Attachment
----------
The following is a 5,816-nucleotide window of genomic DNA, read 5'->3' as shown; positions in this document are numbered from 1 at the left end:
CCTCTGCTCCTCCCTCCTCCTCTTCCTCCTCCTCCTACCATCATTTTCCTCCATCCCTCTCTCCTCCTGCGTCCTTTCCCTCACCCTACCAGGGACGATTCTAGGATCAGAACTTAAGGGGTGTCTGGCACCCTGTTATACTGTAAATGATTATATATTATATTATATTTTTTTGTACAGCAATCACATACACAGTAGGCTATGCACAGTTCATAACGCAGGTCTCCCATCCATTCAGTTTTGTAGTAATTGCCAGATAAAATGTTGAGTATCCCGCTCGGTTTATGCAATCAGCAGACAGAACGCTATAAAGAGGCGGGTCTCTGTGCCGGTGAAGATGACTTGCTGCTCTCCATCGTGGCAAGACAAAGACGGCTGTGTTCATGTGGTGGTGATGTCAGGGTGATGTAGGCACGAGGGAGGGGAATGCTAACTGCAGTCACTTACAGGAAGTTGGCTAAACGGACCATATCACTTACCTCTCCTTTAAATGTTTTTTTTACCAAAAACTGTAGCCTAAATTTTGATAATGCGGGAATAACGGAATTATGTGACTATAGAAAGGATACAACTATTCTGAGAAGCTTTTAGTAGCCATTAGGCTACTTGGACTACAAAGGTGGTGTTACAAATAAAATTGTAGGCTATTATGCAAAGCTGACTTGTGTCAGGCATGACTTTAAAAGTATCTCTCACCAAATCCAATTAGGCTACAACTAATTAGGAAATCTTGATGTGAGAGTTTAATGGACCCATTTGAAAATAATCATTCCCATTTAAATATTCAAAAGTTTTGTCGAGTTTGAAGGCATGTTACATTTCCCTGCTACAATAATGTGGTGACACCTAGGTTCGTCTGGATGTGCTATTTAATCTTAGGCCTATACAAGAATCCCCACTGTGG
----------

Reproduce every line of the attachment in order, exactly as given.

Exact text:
The following is a 5,816-nucleotide window of genomic DNA, read 5'->3' as shown; positions in this document are numbered from 1 at the left end:
CCTCTGCTCCTCCCTCCTCCTCTTCCTCCTCCTCCTACCATCATTTTCCTCCATCCCTCTCTCCTCCTGCGTCCTTTCCCTCACCCTACCAGGGACGATTCTAGGATCAGAACTTAAGGGGTGTCTGGCACCCTGTTATACTGTAAATGATTATATATTATATTATATTTTTTTGTACAGCAATCACATACACAGTAGGCTATGCACAGTTCATAACGCAGGTCTCCCATCCATTCAGTTTTGTAGTAATTGCCAGATAAAATGTTGAGTATCCCGCTCGGTTTATGCAATCAGCAGACAGAACGCTATAAAGAGGCGGGTCTCTGTGCCGGTGAAGATGACTTGCTGCTCTCCATCGTGGCAAGACAAAGACGGCTGTGTTCATGTGGTGGTGATGTCAGGGTGATGTAGGCACGAGGGAGGGGAATGCTAACTGCAGTCACTTACAGGAAGTTGGCTAAACGGACCATATCACTTACCTCTCCTTTAAATGTTTTTTTTACCAAAAACTGTAGCCTAAATTTTGATAATGCGGGAATAACGGAATTATGTGACTATAGAAAGGATACAACTATTCTGAGAAGCTTTTAGTAGCCATTAGGCTACTTGGACTACAAAGGTGGTGTTACAAATAAAATTGTAGGCTATTATGCAAAGCTGACTTGTGTCAGGCATGACTTTAAAAGTATCTCTCACCAAATCCAATTAGGCTACAACTAATTAGGAAATCTTGATGTGAGAGTTTAATGGACCCATTTGAAAATAATCATTCCCATTTAAATATTCAAAAGTTTTGTCGAGTTTGAAGGCATGTTACATTTCCCTGCTACAATAATGTGGTGACACCTAGGTTCGTCTGGATGTGCTATTTAATCTTAGGCCTATACAAGAATCCCCACTGTGG